September 30, 2006

Review of Frazier's latest

Thirteen MoonsUnlike the sober, Civil War-focus of "Cold Mountain," however, "Thirteen Moons" is a woolly, 19th-century-spanning picaresque--rueful in its general conclusions, no doubt, but comic in most of its particulars. The story largely unfolds in what we now think of as the East, but the novel is essentially a Western, an exploration of a youthful America's frontier that's akin to such apparently inspirational antecedents as Larry McMurtry's "Lonesome Dove," A.B. Guthrie's "The Big Sky" and, in particular, Thomas Berger's "Little Big Man."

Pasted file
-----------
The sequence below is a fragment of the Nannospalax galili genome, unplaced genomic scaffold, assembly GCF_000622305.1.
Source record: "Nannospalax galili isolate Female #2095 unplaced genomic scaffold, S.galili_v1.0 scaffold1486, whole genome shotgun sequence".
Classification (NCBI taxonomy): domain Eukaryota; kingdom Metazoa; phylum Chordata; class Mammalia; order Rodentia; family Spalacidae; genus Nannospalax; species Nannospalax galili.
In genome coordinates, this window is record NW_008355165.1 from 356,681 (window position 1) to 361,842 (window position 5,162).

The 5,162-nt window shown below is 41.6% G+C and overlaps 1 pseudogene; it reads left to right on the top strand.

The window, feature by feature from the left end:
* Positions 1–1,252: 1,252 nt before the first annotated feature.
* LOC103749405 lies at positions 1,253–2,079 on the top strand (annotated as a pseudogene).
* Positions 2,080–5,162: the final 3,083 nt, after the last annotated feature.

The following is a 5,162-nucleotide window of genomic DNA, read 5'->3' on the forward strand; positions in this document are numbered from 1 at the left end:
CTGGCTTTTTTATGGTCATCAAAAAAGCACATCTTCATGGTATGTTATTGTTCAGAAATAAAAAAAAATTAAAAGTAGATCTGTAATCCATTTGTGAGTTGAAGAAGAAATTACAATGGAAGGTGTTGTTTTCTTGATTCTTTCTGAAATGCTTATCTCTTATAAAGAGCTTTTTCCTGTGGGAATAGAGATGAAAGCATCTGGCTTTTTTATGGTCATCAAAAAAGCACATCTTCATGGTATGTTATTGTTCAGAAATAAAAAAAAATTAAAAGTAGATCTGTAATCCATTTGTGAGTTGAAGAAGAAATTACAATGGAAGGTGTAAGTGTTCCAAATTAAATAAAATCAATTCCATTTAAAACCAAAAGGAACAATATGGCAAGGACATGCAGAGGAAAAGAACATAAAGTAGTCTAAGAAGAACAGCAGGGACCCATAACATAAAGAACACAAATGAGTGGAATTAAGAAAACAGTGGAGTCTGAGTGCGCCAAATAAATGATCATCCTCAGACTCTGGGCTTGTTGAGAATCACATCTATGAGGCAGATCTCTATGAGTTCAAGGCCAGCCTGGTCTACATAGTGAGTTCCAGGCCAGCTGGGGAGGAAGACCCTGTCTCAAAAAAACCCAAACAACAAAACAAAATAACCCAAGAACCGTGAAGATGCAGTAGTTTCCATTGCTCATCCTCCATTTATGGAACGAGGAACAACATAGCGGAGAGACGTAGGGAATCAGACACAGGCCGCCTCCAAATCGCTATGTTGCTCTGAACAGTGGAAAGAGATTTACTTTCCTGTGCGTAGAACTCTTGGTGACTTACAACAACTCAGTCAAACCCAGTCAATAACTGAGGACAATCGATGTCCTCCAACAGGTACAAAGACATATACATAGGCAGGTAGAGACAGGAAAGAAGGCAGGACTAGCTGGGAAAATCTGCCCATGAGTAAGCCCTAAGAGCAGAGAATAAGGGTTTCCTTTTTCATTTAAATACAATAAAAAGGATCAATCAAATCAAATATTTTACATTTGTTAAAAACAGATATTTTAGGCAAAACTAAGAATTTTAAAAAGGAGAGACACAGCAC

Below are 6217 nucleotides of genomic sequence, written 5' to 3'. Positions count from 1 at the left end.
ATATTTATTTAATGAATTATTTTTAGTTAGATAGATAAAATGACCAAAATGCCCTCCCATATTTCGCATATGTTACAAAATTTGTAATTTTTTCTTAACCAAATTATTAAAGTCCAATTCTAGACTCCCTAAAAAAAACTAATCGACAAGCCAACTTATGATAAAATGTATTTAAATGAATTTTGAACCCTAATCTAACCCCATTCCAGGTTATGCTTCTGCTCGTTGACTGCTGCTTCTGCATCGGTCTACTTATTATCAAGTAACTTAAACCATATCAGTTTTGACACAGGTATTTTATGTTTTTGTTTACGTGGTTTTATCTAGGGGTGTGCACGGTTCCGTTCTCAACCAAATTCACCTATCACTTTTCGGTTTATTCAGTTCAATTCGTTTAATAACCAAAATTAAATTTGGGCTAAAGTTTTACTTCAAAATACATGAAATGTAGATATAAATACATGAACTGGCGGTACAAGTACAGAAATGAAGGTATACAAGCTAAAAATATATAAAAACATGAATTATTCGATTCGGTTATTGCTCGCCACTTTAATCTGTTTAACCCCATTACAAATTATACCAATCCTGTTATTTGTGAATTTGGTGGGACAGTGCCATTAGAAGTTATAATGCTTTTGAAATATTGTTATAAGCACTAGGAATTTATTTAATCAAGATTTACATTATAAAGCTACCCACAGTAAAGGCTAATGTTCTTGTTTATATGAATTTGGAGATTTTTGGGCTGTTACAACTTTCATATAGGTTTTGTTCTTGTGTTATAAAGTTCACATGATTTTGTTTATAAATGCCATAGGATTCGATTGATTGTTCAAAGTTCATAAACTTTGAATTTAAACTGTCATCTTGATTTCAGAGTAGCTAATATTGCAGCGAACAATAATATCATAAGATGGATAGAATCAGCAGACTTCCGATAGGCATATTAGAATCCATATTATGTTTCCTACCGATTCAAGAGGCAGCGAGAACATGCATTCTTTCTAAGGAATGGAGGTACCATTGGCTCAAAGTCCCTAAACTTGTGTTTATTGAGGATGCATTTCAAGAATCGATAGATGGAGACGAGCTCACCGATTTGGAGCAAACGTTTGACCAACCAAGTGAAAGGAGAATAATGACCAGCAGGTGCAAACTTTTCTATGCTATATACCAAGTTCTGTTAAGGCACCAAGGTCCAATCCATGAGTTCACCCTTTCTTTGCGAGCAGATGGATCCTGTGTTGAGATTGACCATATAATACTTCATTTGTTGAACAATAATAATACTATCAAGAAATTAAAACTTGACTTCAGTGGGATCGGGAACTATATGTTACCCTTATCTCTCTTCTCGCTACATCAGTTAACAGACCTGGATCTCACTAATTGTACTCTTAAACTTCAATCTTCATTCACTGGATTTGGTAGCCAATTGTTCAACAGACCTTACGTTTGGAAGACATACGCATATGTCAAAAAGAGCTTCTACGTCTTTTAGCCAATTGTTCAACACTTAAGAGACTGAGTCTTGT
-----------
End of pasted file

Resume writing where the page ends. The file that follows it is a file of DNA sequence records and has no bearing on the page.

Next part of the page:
"Thirteen Moons" tells this familiar story from the perspective of the dispossessed Indian rather than the acquisitive white man. More accurately, the book provocatively synthesizes these two seeming opposites in the novel's protagonist and narrator, Will Cooper. An orphan sold by his skinflint relatives into indentured servitude, Will is dispatched to tend a wilderness trading post in an ominously blank expanse that his rudimentary map has simply labeled "INDIAN TERRITORY."

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